Please visit methagora to view and post comments on this article.

As Craig Venter sails the oceans collecting seawater samples to profile microbial communities by high-throughput sequence analysis, microbiologists around the world are busy collecting their own samples. The diversity of locations—from Antarctic lakes to human armpits—highlights the reality that microscopic organisms represent a significant fraction of the Earth's ecosystem.

Any population this large is certain to have profound influences on its environment. Yet our knowledge of these communities and their functions is rudimentary, partly owing to our inability to culture the vast majority of microbes. The arrival of high-throughput capillary Sanger sequencing in the 1990s, with its ability to analyze collective microbial genomes, opened a new window onto these communities and spawned the field of metagenomics.

Metagenomics takes a number of forms depending on the question being asked and the available resources. Information on phylogenies and frequency of community members can be obtained by targeted sequencing of a reference gene such as the 16S rRNA. Entire genomes of common community members can be assembled by shotgun approaches if the sequencing is deep enough, but most analysis relies on contigs assembled from a few reads. These are sufficient for gene identification, and classification of the contigs can still provide community phylogenies.

Microbiologists are now flocking to second-generation sequencing platforms that provide orders of magnitude more sequence per dollar than the Sanger technique. But although these platforms provide enormous amounts of data, their use comes with challenges. Notably, read lengths drop drastically compared to Sanger sequencing—by about 50% for pyrosequencing and 90% for Illumina and SOLiD platforms. Most metagenomics analysis pipelines are designed for Sanger sequencing data, so the short read lengths and error profiles of the new methods present challenges for data analysis and interpretation.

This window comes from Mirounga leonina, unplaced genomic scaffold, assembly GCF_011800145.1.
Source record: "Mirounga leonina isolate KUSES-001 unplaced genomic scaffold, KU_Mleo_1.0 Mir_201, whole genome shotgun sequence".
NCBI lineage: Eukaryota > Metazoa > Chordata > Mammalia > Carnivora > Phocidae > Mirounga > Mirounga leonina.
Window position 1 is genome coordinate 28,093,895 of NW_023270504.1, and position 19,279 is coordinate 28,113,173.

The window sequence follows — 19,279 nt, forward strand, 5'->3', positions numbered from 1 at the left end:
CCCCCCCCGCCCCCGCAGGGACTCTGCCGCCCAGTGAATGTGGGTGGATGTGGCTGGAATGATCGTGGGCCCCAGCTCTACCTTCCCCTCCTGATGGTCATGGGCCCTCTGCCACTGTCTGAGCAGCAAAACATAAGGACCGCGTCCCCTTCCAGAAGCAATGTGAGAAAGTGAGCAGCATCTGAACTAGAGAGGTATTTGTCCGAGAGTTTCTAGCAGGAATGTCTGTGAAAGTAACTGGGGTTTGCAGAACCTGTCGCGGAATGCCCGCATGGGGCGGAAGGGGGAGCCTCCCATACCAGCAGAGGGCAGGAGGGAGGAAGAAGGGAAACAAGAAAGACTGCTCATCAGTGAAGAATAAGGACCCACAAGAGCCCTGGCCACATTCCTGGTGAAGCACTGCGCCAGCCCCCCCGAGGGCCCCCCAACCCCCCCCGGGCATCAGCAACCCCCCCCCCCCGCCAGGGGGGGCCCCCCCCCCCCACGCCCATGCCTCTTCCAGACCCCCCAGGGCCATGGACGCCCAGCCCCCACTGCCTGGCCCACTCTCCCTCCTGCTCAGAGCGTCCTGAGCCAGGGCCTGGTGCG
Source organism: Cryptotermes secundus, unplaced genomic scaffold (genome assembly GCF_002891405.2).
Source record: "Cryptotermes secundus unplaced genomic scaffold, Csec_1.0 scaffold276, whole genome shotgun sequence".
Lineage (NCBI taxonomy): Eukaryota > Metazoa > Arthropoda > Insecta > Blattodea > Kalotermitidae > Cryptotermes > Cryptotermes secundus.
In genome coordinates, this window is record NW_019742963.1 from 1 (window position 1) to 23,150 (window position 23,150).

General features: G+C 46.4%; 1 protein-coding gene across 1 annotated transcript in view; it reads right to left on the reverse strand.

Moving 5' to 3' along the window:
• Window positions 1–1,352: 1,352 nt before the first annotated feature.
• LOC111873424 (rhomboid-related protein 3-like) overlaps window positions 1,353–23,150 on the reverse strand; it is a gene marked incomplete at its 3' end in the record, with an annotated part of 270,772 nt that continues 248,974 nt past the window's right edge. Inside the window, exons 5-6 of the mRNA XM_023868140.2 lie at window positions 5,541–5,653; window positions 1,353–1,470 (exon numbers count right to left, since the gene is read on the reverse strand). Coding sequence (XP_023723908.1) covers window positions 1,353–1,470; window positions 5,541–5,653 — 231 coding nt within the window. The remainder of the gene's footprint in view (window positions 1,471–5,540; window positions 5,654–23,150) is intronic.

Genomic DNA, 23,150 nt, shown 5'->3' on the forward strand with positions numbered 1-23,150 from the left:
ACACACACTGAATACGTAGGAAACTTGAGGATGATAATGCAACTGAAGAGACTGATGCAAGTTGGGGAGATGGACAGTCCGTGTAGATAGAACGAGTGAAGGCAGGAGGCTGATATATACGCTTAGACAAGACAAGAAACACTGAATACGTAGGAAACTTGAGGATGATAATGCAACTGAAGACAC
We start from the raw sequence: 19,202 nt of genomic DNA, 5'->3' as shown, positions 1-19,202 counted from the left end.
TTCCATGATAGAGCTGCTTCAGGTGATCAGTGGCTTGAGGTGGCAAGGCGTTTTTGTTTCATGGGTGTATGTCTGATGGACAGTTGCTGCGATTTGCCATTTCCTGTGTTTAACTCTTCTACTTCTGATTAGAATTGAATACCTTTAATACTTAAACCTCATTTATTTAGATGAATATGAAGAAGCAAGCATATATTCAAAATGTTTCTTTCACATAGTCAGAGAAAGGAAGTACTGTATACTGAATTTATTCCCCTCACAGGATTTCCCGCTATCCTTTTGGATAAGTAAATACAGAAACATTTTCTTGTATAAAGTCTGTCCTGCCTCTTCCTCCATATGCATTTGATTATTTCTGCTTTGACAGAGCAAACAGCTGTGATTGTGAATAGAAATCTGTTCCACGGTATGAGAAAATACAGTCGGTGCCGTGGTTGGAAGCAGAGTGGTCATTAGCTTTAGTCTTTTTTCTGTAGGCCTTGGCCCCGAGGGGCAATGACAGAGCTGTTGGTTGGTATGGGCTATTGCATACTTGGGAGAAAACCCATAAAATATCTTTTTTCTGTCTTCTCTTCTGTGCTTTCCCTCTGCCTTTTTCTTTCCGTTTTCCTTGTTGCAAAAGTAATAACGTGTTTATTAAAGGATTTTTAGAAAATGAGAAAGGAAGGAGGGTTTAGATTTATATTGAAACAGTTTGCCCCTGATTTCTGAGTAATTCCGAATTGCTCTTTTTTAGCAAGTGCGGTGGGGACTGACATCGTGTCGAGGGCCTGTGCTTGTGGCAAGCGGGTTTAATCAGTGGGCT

Reports on pages 639 and 673 and an accompanying News and Views on page 636 illustrate some of the dangers and challenges involved and describe new algorithms to deal with them. More work is needed to assess the new technologies and develop optimized analysis pipelines, and these efforts are well underway.

But even as these problems are being solved, a larger problem has taken the community off-guard: the exponentially increasing amount of sequence data. Just over three years ago, the first two second-generation sequencing platform–based shotgun metagenomes were reported—each less than 40 megabases. Today there are over 4,000 sequenced meta-genomes, and their size and number are increasing. Each new pyrosequenced metagenome is 200–500 megabases, and those generated on Illumina platforms are 20–50 gigabases. To analyze these metagenomes using established pipelines would take tens of years on a single processor and weeks to months on machines with up to 1,000 processors. The rate of increase in sequence generation is far outpacing Moore's law, and the cost of analyzing the largest datasets already exceeds the cost of generating them.

Analysis of new metagenomes requires assembly, gene prediction and other computationally intensive operations. The August update of the Integrated Microbial Genomes database will have 6.5 million genes, and integrating this with existing metagenomes will give 25 million genes. Some projections suggest we will reach 250 million genes in two years. At current database sizes all-versus-all comparisons are already impossible without a supercomputer. Development of more efficient algorithms will help, but this will not solve the basic problem of too little computing power. Individual access to supercomputers or cloud computing would help, at least temporarily.

Ultimately, major initiatives are needed to avoid metagenome-analysis gridlock. The publicly available MG-RAST (metagenome rapid annotation using subsystem technology) service, which provides automatic annotation of metagenomes, is an excellent start but it does not solve the wider problems. Two things need to happen. Firstly, funding agencies need to realize that biology is closing in on fields like physics in terms of dataset sizes and computational demands; this calls for increased support for data analysis. Secondly, the community needs to decrease computational demands by improving data sharing through standards and centralized coordination and by aggregating computationally intensive operations.

This summer, after discussions at the International Conference on Systems for Intelligent Molecular Biology, community members formed the M5 (metagenomics, metadata, metaanalysis, multiscale-models and metainfrastructure) Consortium under the roof of the Genomics Standards Consortium to devise a solution to the coming gridlock. Their proposed 'M5 Platform'—to be announced later this year—deserves the support of the community, funding agencies and those who hold the keys to the high-performance computing centers. Unless major efforts are taken immediately, researchers will find they have a wealth of data but no way to interpret it.